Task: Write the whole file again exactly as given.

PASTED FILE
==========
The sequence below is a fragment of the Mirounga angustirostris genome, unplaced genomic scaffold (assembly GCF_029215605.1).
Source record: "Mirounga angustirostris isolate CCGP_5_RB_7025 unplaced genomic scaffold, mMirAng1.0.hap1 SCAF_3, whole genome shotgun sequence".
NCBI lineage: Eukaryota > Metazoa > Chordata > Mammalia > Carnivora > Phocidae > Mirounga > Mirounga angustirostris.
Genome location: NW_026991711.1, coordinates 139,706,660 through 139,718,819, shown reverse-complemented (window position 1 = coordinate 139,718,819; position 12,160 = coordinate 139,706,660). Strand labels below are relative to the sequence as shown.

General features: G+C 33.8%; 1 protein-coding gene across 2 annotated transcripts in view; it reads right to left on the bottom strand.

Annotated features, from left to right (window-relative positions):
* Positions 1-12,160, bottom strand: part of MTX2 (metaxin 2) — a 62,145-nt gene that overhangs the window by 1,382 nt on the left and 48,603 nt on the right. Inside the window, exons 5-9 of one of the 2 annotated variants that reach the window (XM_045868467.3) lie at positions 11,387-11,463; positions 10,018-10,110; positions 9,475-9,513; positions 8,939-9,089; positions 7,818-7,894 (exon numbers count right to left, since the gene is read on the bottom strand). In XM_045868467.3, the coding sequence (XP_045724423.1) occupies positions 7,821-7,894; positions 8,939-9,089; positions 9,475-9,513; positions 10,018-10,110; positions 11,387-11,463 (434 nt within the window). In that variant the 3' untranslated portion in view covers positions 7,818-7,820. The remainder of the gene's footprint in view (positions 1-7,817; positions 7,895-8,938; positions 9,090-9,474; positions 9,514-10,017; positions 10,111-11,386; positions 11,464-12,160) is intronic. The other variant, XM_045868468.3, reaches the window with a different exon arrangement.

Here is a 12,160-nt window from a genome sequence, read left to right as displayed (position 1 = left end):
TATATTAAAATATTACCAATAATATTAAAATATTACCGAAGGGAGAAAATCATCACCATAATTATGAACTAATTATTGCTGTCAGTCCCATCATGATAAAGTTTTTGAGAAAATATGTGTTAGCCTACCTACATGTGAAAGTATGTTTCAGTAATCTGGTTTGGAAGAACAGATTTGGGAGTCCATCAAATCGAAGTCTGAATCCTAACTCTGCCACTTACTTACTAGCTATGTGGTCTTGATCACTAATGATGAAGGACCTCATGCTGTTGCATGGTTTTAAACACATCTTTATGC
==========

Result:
The sequence below is a fragment of the Mirounga angustirostris genome, unplaced genomic scaffold (assembly GCF_029215605.1).
Source record: "Mirounga angustirostris isolate CCGP_5_RB_7025 unplaced genomic scaffold, mMirAng1.0.hap1 SCAF_3, whole genome shotgun sequence".
NCBI lineage: Eukaryota > Metazoa > Chordata > Mammalia > Carnivora > Phocidae > Mirounga > Mirounga angustirostris.
Genome location: NW_026991711.1, coordinates 139,706,660 through 139,718,819, shown reverse-complemented (window position 1 = coordinate 139,718,819; position 12,160 = coordinate 139,706,660). Strand labels below are relative to the sequence as shown.

General features: G+C 33.8%; 1 protein-coding gene across 2 annotated transcripts in view; it reads right to left on the bottom strand.

Annotated features, from left to right (window-relative positions):
* Positions 1-12,160, bottom strand: part of MTX2 (metaxin 2) — a 62,145-nt gene that overhangs the window by 1,382 nt on the left and 48,603 nt on the right. Inside the window, exons 5-9 of one of the 2 annotated variants that reach the window (XM_045868467.3) lie at positions 11,387-11,463; positions 10,018-10,110; positions 9,475-9,513; positions 8,939-9,089; positions 7,818-7,894 (exon numbers count right to left, since the gene is read on the bottom strand). In XM_045868467.3, the coding sequence (XP_045724423.1) occupies positions 7,821-7,894; positions 8,939-9,089; positions 9,475-9,513; positions 10,018-10,110; positions 11,387-11,463 (434 nt within the window). In that variant the 3' untranslated portion in view covers positions 7,818-7,820. The remainder of the gene's footprint in view (positions 1-7,817; positions 7,895-8,938; positions 9,090-9,474; positions 9,514-10,017; positions 10,111-11,386; positions 11,464-12,160) is intronic. The other variant, XM_045868468.3, reaches the window with a different exon arrangement.

Here is a 12,160-nt window from a genome sequence, read left to right as displayed (position 1 = left end):
TATATTAAAATATTACCAATAATATTAAAATATTACCGAAGGGAGAAAATCATCACCATAATTATGAACTAATTATTGCTGTCAGTCCCATCATGATAAAGTTTTTGAGAAAATATGTGTTAGCCTACCTACATGTGAAAGTATGTTTCAGTAATCTGGTTTGGAAGAACAGATTTGGGAGTCCATCAAATCGAAGTCTGAATCCTAACTCTGCCACTTACTTACTAGCTATGTGGTCTTGATCACTAATGATGAAGGACCTCATGCTGTTGCATGGTTTTAAACACATCTTTATGC